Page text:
Medical device manufacturing poses unique challenges for maintaining quality and consistency. Medical devices must be built to exacting standards and their failure is simply not an option. Some medical devices are also constrained by the demands of mass production, while others are one-off products made with newer manufacturing technologies. In critical applications, defective devices could mean the difference between life and death in patients and result in severe consequences for manufacturers, suppliers, and clinicians.
With an estimated market value of over $500 billion by 2020, the medical device industry is projected to experience unprecedented growth in the near future. Technological innovations are no doubt a key driver in this growth, with increased developments in surgical robotics and advanced medical diagnostic devices.
The use of additive manufacturing in medical devices and implantable prosthetics is still in its infancy but is steadily growing. The technology is making it possible to build highly customized 3D printed replacements for body parts. For example, a 3D-printed titanium jaw built by LayerWise was the first of its kind to be transplanted into a patient. The implant involved complex structures with articulated joints, and cavities and grooves to promote muscle and nerve regrowth.
While additive manufacturing is expanding the scope of medical manufacturing and improving the quality of life, its use also involves additional challenges for quality management, especially in the case of implantable devices. Since parts are built layer by layer there can be high variability between parts or from their original dimensions. Ensuring that implantable devices are within tolerance during and after their fabrication through proper testing and inspection will therefore be vitally important.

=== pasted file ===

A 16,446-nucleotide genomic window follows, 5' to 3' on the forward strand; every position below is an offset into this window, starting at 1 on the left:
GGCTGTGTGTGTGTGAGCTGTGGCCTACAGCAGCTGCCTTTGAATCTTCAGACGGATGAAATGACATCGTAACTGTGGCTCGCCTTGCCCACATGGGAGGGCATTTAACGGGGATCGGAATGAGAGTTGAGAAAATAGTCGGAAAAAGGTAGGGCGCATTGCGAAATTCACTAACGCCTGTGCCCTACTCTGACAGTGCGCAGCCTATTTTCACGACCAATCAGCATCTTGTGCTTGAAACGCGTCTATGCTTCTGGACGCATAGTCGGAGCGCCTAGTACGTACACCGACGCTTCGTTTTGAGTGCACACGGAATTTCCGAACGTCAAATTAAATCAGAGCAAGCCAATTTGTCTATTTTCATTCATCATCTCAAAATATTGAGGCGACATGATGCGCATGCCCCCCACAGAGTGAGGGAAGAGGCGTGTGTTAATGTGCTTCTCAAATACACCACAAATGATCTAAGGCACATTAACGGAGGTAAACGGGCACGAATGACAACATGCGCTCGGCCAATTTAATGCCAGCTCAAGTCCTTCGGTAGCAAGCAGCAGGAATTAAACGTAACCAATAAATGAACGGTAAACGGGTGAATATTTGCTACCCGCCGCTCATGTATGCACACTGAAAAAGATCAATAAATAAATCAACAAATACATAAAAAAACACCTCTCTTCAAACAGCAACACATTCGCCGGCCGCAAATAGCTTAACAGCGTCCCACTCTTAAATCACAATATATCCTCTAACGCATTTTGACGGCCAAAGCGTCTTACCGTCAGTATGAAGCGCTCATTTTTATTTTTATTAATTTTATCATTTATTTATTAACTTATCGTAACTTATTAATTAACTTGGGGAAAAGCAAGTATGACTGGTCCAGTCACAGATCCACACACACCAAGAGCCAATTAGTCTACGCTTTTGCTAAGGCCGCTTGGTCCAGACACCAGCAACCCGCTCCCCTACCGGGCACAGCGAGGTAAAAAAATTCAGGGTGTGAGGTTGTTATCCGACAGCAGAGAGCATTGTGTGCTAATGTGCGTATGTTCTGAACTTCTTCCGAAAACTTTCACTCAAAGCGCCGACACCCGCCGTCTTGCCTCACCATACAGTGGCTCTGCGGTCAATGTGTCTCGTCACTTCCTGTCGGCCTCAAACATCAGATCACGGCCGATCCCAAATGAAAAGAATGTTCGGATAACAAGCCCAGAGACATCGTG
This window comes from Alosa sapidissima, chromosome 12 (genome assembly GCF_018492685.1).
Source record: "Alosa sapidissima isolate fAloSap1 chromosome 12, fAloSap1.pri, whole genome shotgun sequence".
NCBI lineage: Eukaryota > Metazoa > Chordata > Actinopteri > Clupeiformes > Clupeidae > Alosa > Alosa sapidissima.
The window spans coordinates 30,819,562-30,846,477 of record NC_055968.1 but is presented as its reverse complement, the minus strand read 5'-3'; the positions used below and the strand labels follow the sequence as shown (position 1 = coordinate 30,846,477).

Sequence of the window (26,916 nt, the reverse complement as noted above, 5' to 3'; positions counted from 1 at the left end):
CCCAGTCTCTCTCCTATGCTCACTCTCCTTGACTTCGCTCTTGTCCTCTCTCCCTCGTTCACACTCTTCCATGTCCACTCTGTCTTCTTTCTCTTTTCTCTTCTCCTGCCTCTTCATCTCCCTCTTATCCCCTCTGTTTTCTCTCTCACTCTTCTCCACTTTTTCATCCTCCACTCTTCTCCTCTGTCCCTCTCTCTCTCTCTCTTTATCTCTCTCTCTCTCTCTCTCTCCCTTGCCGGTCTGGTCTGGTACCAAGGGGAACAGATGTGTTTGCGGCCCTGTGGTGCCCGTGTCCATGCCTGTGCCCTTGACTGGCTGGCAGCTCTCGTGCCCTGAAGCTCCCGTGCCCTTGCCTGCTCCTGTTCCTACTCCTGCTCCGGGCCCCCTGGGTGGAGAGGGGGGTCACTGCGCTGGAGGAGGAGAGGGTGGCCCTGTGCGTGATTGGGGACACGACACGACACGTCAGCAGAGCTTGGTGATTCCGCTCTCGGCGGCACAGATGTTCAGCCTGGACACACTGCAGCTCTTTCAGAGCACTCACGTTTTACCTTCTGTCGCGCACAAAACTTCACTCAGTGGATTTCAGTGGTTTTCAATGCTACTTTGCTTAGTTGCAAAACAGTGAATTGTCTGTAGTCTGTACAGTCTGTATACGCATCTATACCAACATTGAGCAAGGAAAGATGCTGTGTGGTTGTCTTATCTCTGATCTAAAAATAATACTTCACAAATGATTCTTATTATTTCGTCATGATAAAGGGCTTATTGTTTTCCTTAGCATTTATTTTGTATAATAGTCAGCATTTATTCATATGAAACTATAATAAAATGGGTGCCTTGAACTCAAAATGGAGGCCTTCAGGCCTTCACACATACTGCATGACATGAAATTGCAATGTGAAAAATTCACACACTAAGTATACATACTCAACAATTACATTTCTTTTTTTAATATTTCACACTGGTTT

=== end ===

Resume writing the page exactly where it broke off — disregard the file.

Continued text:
Nondestructive Testing for Medical Devices
For medical device manufacturers and suppliers, there are a whole host of nondestructive testing options available, depending on their particular needs and goals. The medical device industry is highly diversified and the appropriate testing method will depend on a number of factors. In this industry, testing methods are not mutually exclusive but complementary, each with their own set of advantages and disadvantages.
Nondestructive testing is a suitable option for medical device testing as it can find defects in parts and materials without damaging or altering them and making them unusable. For example, liquid penetrant testing uses chemically inert colored liquid to reveal surface defects like pores or cracks, especially suitable for inspection of metallic surgical tools and implants. But penetrant testing can only find surface defects and requires additional documentation of materials used for testing.
Ultrasonic testing is another option for medical device testing and is easily implemented during manufacturing with automatic equipment. It can reveal wall thickness variations through sound wave irregularities. However, it is generally performed only on raw materials like round metal tubing as it is limited to identifying defects in simple part geometries.